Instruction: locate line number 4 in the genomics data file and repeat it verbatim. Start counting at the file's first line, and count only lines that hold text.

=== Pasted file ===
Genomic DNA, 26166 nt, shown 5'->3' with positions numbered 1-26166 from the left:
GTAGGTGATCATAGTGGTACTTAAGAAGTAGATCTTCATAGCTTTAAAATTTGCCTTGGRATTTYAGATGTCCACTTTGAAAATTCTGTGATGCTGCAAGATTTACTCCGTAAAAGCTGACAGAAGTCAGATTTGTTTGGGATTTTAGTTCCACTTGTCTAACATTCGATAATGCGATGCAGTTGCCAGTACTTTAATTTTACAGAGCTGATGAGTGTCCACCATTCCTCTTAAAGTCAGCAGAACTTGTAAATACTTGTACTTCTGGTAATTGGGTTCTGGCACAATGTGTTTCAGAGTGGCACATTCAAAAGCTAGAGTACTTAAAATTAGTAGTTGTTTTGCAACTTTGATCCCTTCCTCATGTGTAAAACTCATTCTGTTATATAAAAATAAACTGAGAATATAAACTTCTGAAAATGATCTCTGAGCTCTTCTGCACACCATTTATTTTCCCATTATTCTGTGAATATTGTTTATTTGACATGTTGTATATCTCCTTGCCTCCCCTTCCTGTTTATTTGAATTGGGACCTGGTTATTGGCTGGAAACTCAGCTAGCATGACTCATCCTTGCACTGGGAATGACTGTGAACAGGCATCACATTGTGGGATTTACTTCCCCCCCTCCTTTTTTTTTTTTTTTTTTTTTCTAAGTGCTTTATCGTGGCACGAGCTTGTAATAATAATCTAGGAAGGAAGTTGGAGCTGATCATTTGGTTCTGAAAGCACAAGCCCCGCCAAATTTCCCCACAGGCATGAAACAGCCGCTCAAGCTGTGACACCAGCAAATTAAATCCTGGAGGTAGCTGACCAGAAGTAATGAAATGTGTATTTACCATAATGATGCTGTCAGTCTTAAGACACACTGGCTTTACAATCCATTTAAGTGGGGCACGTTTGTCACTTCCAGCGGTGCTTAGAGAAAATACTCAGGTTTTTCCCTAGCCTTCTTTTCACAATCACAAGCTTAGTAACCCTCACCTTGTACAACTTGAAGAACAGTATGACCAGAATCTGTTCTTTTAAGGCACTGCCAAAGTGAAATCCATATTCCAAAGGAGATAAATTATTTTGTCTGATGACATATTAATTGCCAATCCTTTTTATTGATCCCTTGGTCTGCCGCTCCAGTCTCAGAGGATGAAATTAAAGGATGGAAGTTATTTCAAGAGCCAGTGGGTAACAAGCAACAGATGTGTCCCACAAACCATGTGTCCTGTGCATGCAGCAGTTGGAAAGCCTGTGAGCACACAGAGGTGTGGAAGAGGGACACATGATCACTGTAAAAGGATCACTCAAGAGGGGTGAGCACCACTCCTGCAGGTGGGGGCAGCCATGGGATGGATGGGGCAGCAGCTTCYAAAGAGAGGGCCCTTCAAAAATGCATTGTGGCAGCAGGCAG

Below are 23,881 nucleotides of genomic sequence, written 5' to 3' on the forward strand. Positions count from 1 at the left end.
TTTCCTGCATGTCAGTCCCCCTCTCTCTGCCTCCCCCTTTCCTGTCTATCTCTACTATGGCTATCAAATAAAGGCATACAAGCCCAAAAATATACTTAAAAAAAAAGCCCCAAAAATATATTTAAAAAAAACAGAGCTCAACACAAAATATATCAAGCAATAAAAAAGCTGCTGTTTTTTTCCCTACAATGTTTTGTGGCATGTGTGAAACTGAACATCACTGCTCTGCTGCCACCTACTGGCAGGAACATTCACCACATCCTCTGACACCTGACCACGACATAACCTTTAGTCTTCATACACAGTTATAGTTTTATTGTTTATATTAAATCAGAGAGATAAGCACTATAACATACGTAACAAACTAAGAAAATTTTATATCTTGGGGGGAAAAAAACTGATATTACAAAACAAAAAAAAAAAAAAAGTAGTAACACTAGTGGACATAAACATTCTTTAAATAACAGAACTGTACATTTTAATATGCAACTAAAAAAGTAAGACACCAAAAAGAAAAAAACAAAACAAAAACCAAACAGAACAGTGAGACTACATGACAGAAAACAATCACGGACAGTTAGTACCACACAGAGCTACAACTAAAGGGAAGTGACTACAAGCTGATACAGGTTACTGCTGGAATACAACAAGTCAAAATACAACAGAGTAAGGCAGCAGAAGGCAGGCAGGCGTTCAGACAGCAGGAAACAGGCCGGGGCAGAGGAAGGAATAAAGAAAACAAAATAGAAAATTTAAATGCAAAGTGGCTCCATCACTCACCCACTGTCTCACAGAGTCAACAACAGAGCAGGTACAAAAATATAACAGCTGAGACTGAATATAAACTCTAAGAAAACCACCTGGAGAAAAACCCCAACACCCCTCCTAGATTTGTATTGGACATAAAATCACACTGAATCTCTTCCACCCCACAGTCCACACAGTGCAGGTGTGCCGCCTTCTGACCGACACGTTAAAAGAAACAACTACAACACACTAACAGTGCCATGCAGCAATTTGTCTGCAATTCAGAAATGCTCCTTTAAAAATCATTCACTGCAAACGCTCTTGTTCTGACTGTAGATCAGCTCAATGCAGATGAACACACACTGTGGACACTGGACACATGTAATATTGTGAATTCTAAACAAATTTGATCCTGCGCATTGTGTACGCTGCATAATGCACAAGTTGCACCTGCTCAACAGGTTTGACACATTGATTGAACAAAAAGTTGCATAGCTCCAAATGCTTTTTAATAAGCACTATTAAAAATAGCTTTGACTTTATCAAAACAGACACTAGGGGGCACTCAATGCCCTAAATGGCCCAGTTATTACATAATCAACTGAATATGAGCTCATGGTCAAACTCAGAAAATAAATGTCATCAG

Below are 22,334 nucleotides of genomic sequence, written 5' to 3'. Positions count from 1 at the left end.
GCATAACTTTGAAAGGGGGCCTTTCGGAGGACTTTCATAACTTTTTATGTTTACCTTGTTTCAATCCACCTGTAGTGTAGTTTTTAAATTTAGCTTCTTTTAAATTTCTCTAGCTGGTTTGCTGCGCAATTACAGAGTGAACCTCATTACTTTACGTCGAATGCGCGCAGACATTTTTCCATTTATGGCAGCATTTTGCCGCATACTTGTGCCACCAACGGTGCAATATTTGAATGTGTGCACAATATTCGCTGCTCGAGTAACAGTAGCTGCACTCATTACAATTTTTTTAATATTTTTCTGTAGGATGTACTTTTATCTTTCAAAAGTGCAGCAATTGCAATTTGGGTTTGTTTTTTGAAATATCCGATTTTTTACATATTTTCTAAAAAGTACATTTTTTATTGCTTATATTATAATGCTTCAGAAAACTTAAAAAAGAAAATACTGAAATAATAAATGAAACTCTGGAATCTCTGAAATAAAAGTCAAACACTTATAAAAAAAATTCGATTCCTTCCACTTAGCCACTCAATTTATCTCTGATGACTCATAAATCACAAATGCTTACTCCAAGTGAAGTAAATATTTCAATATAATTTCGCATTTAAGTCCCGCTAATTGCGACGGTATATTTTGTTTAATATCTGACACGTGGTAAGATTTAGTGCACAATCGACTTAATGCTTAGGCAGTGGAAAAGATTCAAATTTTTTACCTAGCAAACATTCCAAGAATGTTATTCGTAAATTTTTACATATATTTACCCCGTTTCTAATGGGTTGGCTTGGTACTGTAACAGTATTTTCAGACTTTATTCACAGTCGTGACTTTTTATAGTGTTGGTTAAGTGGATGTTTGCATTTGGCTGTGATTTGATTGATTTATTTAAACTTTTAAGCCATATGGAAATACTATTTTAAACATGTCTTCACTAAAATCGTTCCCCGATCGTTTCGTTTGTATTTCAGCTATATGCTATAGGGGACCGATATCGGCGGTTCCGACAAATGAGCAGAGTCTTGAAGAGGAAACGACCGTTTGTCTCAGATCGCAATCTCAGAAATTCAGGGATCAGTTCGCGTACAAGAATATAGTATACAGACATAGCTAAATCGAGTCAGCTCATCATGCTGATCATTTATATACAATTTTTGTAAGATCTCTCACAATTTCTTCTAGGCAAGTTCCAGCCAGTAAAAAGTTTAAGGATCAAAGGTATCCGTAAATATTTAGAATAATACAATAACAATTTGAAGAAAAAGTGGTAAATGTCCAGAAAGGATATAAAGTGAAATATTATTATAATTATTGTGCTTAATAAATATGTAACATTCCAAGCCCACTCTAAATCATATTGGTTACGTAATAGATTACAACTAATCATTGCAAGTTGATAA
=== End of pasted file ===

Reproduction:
TTTCCTGCATGTCAGTCCCCCTCTCTCTGCCTCCCCCTTTCCTGTCTATCTCTACTATGGCTATCAAATAAAGGCATACAAGCCCAAAAATATACTTAAAAAAAAAGCCCCAAAAATATATTTAAAAAAAACAGAGCTCAACACAAAATATATCAAGCAATAAAAAAGCTGCTGTTTTTTTCCCTACAATGTTTTGTGGCATGTGTGAAACTGAACATCACTGCTCTGCTGCCACCTACTGGCAGGAACATTCACCACATCCTCTGACACCTGACCACGACATAACCTTTAGTCTTCATACACAGTTATAGTTTTATTGTTTATATTAAATCAGAGAGATAAGCACTATAACATACGTAACAAACTAAGAAAATTTTATATCTTGGGGGGAAAAAAACTGATATTACAAAACAAAAAAAAAAAAAAAGTAGTAACACTAGTGGACATAAACATTCTTTAAATAACAGAACTGTACATTTTAATATGCAACTAAAAAAGTAAGACACCAAAAAGAAAAAAACAAAACAAAAACCAAACAGAACAGTGAGACTACATGACAGAAAACAATCACGGACAGTTAGTACCACACAGAGCTACAACTAAAGGGAAGTGACTACAAGCTGATACAGGTTACTGCTGGAATACAACAAGTCAAAATACAACAGAGTAAGGCAGCAGAAGGCAGGCAGGCGTTCAGACAGCAGGAAACAGGCCGGGGCAGAGGAAGGAATAAAGAAAACAAAATAGAAAATTTAAATGCAAAGTGGCTCCATCACTCACCCACTGTCTCACAGAGTCAACAACAGAGCAGGTACAAAAATATAACAGCTGAGACTGAATATAAACTCTAAGAAAACCACCTGGAGAAAAACCCCAACACCCCTCCTAGATTTGTATTGGACATAAAATCACACTGAATCTCTTCCACCCCACAGTCCACACAGTGCAGGTGTGCCGCCTTCTGACCGACACGTTAAAAGAAACAACTACAACACACTAACAGTGCCATGCAGCAATTTGTCTGCAATTCAGAAATGCTCCTTTAAAAATCATTCACTGCAAACGCTCTTGTTCTGACTGTAGATCAGCTCAATGCAGATGAACACACACTGTGGACACTGGACACATGTAATATTGTGAATTCTAAACAAATTTGATCCTGCGCATTGTGTACGCTGCATAATGCACAAGTTGCACCTGCTCAACAGGTTTGACACATTGATTGAACAAAAAGTTGCATAGCTCCAAATGCTTTTTAATAAGCACTATTAAAAATAGCTTTGACTTTATCAAAACAGACACTAGGGGGCACTCAATGCCCTAAATGGCCCAGTTATTACATAATCAACTGAATATGAGCTCATGGTCAAACTCAGAAAATAAATGTCATCAG